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Smoke tolerance may have given us a leg up on Neandertals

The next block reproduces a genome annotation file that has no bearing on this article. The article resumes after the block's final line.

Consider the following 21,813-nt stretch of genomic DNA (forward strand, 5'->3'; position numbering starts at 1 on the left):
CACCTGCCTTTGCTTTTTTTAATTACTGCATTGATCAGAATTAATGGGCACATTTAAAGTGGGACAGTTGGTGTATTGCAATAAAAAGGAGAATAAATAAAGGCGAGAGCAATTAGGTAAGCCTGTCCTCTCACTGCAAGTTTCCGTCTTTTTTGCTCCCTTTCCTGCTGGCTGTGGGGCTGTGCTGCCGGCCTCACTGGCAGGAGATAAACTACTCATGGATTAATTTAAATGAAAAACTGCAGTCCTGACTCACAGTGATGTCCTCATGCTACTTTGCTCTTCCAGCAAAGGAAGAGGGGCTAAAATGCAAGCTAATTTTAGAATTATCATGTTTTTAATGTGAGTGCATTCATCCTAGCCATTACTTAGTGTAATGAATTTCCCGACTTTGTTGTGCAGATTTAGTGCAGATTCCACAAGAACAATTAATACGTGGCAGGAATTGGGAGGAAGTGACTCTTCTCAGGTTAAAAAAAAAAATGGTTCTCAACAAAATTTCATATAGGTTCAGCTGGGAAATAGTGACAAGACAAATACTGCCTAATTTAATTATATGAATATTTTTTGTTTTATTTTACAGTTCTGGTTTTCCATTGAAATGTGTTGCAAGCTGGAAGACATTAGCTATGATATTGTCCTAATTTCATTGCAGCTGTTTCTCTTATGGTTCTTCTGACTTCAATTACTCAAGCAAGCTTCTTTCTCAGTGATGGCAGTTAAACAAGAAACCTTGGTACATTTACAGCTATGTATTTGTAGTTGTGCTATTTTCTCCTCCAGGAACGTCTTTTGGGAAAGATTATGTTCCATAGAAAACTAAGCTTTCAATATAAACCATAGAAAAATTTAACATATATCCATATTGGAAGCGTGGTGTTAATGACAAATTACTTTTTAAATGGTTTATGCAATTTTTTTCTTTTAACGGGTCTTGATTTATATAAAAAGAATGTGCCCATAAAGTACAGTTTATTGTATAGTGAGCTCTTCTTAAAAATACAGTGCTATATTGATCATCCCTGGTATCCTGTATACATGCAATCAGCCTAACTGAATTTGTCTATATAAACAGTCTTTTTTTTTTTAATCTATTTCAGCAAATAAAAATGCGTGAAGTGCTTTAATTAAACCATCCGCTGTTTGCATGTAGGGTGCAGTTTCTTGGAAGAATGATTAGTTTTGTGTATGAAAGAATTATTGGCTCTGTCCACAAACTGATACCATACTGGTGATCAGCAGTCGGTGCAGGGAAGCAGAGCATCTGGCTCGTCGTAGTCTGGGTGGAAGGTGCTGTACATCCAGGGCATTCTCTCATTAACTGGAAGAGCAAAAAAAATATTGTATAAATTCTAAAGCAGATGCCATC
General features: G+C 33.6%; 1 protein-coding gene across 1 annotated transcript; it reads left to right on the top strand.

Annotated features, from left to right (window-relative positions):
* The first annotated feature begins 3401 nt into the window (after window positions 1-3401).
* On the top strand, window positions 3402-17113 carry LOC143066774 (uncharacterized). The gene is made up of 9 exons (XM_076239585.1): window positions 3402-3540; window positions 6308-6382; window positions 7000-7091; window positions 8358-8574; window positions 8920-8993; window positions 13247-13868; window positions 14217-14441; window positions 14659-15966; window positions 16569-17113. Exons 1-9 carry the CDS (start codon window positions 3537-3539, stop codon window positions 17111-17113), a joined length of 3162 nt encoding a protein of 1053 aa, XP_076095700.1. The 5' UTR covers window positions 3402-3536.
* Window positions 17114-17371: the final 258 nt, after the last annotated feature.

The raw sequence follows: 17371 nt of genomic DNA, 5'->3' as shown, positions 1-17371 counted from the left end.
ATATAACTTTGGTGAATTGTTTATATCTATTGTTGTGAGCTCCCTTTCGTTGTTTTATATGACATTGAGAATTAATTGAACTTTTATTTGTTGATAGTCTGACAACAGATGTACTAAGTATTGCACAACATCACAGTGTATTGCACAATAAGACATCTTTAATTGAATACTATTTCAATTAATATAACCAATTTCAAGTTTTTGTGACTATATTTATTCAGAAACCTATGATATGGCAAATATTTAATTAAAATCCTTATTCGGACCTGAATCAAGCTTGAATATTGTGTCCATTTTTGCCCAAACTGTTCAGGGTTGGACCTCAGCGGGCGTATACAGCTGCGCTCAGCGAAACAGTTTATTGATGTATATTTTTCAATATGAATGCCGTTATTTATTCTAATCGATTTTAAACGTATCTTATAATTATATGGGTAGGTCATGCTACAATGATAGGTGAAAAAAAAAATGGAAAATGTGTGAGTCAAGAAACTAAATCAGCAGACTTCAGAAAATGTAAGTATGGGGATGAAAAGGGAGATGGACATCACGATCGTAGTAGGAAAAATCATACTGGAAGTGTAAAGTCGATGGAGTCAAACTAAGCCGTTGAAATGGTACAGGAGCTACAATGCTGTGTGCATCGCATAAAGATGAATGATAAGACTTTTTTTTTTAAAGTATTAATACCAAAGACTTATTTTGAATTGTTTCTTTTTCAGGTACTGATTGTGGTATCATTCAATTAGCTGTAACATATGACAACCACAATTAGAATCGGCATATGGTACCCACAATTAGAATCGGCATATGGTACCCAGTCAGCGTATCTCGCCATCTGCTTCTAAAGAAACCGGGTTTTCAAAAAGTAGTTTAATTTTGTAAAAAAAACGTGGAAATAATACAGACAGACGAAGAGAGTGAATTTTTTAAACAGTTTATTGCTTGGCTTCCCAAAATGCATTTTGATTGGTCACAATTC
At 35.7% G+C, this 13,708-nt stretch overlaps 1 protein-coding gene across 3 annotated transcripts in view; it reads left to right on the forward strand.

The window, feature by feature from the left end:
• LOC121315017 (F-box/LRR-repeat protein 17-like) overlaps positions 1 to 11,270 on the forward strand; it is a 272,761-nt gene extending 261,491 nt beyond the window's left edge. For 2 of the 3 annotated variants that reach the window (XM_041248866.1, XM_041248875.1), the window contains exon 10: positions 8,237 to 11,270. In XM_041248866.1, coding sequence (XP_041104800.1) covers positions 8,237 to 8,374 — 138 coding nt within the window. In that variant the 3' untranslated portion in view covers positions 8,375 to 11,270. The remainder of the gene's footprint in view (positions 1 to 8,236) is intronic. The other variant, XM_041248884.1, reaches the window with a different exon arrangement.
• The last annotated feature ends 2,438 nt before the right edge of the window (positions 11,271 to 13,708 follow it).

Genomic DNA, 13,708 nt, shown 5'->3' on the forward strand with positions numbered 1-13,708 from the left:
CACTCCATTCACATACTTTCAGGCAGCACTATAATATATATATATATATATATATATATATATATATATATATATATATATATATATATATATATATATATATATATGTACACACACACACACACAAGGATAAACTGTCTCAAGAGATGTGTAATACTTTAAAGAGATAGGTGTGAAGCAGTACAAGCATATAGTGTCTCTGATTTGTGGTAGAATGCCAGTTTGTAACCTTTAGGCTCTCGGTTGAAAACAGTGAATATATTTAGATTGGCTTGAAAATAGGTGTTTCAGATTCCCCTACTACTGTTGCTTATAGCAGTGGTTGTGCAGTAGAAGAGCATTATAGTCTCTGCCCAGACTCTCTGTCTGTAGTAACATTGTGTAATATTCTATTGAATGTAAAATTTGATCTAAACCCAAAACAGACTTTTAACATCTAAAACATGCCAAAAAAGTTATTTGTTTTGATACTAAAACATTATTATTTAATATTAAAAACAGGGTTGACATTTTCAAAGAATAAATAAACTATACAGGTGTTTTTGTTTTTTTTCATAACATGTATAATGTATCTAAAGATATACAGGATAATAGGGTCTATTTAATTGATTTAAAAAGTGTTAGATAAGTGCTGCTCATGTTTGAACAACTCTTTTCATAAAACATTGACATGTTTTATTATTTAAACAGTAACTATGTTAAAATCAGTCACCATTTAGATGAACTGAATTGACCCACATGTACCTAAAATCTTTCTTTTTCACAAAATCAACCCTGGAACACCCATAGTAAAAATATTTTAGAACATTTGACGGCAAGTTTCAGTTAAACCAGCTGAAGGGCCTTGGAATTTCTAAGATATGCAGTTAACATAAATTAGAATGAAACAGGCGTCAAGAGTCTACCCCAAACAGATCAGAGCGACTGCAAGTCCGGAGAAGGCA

Harnessing fire for light, warmth, and cooking was a key event in hominin prehistory—but the smoke could have been disastrous for Neandertals and other ancient hominins in terms of survival and reproduction, New Scientist reports. They may have lacked a gene mutation that modern humans carry that offers some protection against cancer-causing chemicals found in wood smoke. After inserting the gene from Neandertals, living humans, and one 45,000-year-old human into animal cells and exposing them to carcinogens, the Neandertal cells were significantly more likely to experience a toxic effect

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